- Increased risk of stroke
Are YOU at risk for developing high cholesterol?
There a number of risk factors for developing high cholesterol — while genetics have been known to play a role, lifestyle habits are one of the largest contributing factors.
The following factors have been shown to increase the risk of high cholesterol:
- Heavy consumption of saturated fats and trans fats, as well as foods that are high in cholesterol (red meat and full-fat dairy products)
- Lack of exercise. Exercise can boost HDL naturally which can help to lower a cholesterol levels
- Smoking raises your risk for high cholesterol since it increases LDL levels
- Higher waist circumference –> men with a waist circumference of 40+ inches and women with a circumference of 30+ inches are at a higher risk.
How to keep your cholesterol in check, naturally
- Eat a heart-healthy diet including plenty of whole foods like fruits, vegetables, whole grains, poultry, fish, nuts, and seeds
- Reduce consumption of trans + saturated fats, and limit red meat + high-fat dairy (but choose high-quality cuts & products when you do consume them)
- Get moving! Just 40 minutes of exercise 3 times a week will lower cholesterol and reduce high blood pressure
- Quitting smoking will significantly decrease LDL and increase HDL
Additionally, CoEnzyme Q10 (Ubiquinol) is a powerful antioxidant that gives energy to the heart muscle cells and helps to lower blood pressure and maintain healthy cholesterol.
In fact, pharmaceutical treatments like statins (cholesterol-lowering medication) lower the level of Coenzyme Q10, leaving a serious deficiency of this important nutrient that is important for the whole body, not just the heart.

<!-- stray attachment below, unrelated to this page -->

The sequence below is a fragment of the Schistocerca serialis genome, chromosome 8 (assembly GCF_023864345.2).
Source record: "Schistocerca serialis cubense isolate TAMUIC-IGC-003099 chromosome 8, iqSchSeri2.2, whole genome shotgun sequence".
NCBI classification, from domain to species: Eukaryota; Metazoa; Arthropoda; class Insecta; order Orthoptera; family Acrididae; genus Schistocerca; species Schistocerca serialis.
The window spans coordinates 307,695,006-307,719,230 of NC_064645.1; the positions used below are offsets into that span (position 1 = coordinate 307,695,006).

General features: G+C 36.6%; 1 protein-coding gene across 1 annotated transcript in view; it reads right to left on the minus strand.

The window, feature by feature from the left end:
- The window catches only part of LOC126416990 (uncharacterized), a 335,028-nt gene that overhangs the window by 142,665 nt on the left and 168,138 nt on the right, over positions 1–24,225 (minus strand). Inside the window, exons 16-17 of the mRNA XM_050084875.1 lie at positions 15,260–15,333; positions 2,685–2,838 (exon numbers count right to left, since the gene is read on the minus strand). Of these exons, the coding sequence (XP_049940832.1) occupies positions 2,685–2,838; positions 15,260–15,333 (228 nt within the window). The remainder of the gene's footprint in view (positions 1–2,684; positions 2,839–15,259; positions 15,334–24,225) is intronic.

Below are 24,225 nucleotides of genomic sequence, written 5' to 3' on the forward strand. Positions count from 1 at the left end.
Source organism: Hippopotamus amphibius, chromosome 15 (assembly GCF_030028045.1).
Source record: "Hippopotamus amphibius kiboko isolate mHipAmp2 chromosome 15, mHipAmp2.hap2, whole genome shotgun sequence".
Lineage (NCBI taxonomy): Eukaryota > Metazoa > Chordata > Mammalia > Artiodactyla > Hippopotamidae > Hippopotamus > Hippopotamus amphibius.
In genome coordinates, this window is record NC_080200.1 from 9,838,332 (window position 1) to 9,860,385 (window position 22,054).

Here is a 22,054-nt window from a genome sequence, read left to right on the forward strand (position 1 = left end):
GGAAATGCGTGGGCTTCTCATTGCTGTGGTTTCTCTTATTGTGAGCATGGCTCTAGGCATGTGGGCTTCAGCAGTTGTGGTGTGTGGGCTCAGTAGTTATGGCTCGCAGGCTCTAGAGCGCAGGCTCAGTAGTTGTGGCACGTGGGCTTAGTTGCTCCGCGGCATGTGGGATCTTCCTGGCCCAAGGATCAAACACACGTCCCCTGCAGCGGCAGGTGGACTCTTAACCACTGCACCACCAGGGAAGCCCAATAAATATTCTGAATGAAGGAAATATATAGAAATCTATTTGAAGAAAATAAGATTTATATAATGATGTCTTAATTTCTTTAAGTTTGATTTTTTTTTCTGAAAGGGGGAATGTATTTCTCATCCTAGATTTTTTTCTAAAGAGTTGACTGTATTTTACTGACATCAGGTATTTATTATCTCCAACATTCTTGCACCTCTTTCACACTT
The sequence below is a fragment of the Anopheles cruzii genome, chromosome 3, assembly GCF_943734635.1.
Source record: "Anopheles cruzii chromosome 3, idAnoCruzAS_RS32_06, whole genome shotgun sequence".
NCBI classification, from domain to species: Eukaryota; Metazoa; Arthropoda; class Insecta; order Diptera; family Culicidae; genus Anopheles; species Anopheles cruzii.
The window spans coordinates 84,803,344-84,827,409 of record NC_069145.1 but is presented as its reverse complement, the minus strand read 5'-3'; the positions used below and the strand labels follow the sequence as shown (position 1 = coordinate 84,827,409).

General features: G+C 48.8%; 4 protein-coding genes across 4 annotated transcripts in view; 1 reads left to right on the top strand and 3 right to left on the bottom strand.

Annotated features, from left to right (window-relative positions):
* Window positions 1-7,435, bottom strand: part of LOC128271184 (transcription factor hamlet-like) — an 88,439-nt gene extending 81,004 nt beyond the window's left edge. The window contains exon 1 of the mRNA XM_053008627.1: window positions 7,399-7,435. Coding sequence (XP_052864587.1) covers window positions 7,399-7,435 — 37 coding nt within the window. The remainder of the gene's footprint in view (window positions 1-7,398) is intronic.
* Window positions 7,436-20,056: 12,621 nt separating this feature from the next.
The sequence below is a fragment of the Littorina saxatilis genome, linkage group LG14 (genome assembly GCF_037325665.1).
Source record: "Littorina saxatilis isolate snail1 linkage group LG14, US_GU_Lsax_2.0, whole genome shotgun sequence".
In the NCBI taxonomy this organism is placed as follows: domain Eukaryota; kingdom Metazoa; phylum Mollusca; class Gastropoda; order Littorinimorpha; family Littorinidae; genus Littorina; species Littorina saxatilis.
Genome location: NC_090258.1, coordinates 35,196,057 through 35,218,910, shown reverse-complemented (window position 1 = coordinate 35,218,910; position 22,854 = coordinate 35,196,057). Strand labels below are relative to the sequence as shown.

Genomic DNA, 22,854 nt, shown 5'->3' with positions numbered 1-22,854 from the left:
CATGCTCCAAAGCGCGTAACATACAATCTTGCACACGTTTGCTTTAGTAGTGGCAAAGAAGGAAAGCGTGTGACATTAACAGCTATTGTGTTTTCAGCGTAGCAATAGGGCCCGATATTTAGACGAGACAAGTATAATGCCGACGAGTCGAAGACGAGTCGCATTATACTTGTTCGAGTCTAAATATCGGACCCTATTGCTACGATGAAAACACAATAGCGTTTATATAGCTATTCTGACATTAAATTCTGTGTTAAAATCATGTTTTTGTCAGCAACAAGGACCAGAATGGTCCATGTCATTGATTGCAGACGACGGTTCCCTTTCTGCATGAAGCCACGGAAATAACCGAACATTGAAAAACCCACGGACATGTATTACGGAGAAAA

The truth about Dietary Fats and Cholesterol:
For many years, health professionals recommended following a low-fat diet to lower cholesterol. However, we now know that our bodies need fat in order to maintain overall health – and plenty of it.
But, what’s maybe most important to consider is the TYPE OF FAT we consume.
Monounsaturated fats are the best choice since they help to maintain HDL levels and reduce blood cholesterol – things like nuts, avocados, olive oil, sesame oil, and tahini or sesame butter.
Polyunsaturated fats are the next best choice (fatty fish like salmon, walnuts, and most seeds) since they reduce both LDL and HDL levels. But since it’s important to maintain HDL levels, these fats should be consumed less frequently than those that are monounsaturated.
Saturated fats and trans fats are the ones to steer clear of — found in most commercially baked and fried foods.
Not surprising is that overall maintenance of healthy cholesterol levels comes down to an overall healthy lifestyle. Eating a diet that is considered “heart healthy”, enjoying treats in moderation, and staying active will go a long way in keeping your cholesterol levels – and overall health in balance.
To incorporate some other “heart healthy” nutritional practices, be sure to read the article: Show Your Heart Some Love
American Journal of Epidemiology: The NHLBI Family Heart Study